Tuesday, March 8, 2005

He never saw it coming

Mark Steyn's latest column is an even-better-than-usual (and that's a high bar in his case) example of his trademark combination of wit and commentary. Here's my favorite bit, talking about Bashar Assad's current situation (if you didn't already know it, Assad happens to be an ophthalmologist):


The ophthalmologist never saw it coming. Assad's plan for a phased partial withdrawal over several months would have been hailed as a breakthrough a couple of years back. Now Bush swats it aside as too little, too late. In a poignant conclusion to his interview with Time last week, the neophyte dictator said: "Please send this message: I am not Saddam Hussein. I want to co-operate." You don't have to be an eye doctor to read the writing on the wall.

OK, that's enough ophthamology. The headline on Newsweek's cover, alongside the aforementioned Lebanese totty, was "People Power" - a novel concept in the Middle East, but very real. But just as worrying for Assad is a much older tendency in regional politics - the inclination to side with the winners. Right now, for Bush and the Iraqi people and the Lebanese people and Chirac and Blair and the House of Saud and pretty much everyone except the Canadian prime minister, the winning side looks like whichever side Bashar Assad isn't on.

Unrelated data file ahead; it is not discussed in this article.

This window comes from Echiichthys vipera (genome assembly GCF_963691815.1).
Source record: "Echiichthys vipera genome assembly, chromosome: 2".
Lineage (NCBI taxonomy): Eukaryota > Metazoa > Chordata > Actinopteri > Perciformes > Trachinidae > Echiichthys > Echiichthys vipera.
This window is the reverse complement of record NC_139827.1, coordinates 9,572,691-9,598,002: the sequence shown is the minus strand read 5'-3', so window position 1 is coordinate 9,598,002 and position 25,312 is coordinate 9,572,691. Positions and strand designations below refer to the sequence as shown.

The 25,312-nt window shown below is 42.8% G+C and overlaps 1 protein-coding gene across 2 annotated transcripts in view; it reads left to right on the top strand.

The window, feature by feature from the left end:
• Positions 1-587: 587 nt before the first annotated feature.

That's a tough spiral to climb out of. Two years ago, Colin Powell took Jordan's King Abdullah to one side and told him, modifying a Rumsfeldian paradigm, that America saw him as part of "the new Middle East". The Sauds, Mubarak and Gaddafi are not entirely on board with this "new Middle East" thing, but since January 30 they've been doing their best to pretend they are - and the easiest way to do that is to stick some loser with the label of "old Middle East". Syria's prestige, such as it is, rests on its subordination of Lebanon. Abandoning that on a time frame demanded by Bush and the Beirut babes doesn't exactly communicate strength. The Iranians are still officially Assad's pals, but the word is that even they wouldn't be averse to a palace coup.

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